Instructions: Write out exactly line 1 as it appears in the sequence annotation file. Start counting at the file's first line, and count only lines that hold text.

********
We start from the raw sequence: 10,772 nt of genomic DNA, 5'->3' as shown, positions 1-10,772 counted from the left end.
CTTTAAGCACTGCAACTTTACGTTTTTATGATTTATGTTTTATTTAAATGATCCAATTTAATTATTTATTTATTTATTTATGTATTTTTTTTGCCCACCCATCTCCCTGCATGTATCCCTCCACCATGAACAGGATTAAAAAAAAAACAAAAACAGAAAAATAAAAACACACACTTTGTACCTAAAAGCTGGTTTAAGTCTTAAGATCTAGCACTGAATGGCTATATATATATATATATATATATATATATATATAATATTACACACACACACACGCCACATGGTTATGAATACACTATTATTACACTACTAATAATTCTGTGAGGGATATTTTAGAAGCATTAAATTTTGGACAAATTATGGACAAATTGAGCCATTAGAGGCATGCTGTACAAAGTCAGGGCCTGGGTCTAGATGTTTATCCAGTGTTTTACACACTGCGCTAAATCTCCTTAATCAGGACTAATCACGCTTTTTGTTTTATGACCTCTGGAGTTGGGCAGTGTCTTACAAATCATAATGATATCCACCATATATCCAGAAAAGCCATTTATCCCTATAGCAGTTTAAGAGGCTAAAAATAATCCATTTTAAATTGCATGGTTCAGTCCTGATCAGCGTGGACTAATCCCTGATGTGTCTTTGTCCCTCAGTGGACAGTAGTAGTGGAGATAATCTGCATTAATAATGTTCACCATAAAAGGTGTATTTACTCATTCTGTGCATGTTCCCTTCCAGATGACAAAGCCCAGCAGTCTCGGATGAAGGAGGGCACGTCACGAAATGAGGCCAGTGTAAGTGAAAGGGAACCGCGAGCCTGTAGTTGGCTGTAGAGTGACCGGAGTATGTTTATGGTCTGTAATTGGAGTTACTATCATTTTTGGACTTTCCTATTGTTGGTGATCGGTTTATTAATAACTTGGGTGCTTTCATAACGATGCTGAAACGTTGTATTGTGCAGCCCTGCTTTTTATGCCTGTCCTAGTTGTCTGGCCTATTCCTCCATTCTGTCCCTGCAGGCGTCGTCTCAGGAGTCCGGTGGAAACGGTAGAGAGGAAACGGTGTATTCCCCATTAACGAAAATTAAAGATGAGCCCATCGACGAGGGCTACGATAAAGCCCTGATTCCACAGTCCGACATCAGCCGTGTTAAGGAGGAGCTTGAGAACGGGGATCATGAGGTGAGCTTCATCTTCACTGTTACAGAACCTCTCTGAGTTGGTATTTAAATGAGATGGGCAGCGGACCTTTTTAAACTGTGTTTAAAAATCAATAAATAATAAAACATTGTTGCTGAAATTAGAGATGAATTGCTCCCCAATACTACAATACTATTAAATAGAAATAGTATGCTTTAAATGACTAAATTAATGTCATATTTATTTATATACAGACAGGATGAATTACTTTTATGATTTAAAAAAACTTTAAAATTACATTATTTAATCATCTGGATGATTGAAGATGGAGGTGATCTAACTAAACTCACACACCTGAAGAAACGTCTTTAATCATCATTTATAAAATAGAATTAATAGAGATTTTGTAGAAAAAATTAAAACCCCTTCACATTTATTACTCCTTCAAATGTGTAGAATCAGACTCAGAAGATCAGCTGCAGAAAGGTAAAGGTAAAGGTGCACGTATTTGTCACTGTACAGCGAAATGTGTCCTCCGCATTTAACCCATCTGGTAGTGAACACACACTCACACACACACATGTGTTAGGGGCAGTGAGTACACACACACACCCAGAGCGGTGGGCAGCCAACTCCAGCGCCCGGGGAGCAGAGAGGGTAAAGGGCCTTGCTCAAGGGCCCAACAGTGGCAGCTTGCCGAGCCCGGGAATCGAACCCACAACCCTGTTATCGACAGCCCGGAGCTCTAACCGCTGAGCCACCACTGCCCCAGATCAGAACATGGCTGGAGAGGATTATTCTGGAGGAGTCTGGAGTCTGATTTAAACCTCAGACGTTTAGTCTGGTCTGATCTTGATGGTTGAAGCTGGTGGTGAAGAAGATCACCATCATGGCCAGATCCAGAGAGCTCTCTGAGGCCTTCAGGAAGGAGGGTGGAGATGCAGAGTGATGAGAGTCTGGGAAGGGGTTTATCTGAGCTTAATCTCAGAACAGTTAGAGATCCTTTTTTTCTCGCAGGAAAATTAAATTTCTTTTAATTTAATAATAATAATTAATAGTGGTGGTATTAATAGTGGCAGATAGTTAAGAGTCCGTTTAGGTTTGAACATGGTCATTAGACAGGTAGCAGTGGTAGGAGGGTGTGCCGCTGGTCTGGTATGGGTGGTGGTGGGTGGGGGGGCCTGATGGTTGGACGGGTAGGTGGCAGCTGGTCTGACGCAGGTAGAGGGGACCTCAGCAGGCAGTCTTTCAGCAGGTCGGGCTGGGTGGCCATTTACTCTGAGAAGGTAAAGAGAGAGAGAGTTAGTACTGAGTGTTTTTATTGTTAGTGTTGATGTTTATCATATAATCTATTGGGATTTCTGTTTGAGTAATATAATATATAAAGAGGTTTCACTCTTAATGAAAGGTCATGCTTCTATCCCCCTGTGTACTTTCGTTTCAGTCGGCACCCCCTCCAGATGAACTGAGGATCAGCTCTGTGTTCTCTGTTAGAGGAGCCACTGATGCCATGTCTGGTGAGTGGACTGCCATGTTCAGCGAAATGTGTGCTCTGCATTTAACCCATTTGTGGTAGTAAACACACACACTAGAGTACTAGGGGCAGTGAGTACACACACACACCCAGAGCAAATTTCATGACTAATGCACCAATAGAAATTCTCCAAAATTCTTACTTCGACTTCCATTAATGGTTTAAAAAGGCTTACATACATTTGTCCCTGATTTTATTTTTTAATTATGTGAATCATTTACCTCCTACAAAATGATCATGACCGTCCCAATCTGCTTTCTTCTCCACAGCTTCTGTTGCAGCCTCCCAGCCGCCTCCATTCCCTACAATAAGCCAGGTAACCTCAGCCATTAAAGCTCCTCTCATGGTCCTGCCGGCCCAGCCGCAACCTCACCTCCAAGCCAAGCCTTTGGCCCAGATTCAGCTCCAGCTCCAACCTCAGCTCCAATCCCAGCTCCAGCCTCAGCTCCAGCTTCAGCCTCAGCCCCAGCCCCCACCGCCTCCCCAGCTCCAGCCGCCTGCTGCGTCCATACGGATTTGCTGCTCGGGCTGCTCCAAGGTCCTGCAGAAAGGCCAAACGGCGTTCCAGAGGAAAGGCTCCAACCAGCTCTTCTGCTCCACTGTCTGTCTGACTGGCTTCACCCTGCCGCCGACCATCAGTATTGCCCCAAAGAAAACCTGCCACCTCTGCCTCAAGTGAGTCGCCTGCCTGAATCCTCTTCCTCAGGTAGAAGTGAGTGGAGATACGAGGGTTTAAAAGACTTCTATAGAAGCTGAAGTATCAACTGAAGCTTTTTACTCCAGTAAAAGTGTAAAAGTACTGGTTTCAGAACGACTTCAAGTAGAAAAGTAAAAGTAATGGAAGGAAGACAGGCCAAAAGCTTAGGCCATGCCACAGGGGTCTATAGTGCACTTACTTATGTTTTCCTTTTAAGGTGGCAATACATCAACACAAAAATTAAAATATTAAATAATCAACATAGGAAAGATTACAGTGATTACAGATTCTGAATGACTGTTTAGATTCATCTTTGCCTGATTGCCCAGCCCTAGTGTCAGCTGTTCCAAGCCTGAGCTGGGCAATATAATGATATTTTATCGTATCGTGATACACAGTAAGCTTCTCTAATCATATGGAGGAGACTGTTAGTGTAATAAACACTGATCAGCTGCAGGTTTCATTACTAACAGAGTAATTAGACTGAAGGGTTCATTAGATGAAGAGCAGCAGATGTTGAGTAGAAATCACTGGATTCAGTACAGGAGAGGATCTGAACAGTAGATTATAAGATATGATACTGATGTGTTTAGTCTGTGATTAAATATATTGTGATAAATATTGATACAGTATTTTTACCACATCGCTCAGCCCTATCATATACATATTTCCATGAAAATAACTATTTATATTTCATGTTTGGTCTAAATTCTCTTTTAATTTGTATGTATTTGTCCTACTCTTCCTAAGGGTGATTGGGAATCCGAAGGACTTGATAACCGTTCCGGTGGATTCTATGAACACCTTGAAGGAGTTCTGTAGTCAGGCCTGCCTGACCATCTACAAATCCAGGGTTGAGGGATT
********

We start from the raw sequence: 10,772 nt of genomic DNA, 5'->3' as shown, positions 1-10,772 counted from the left end.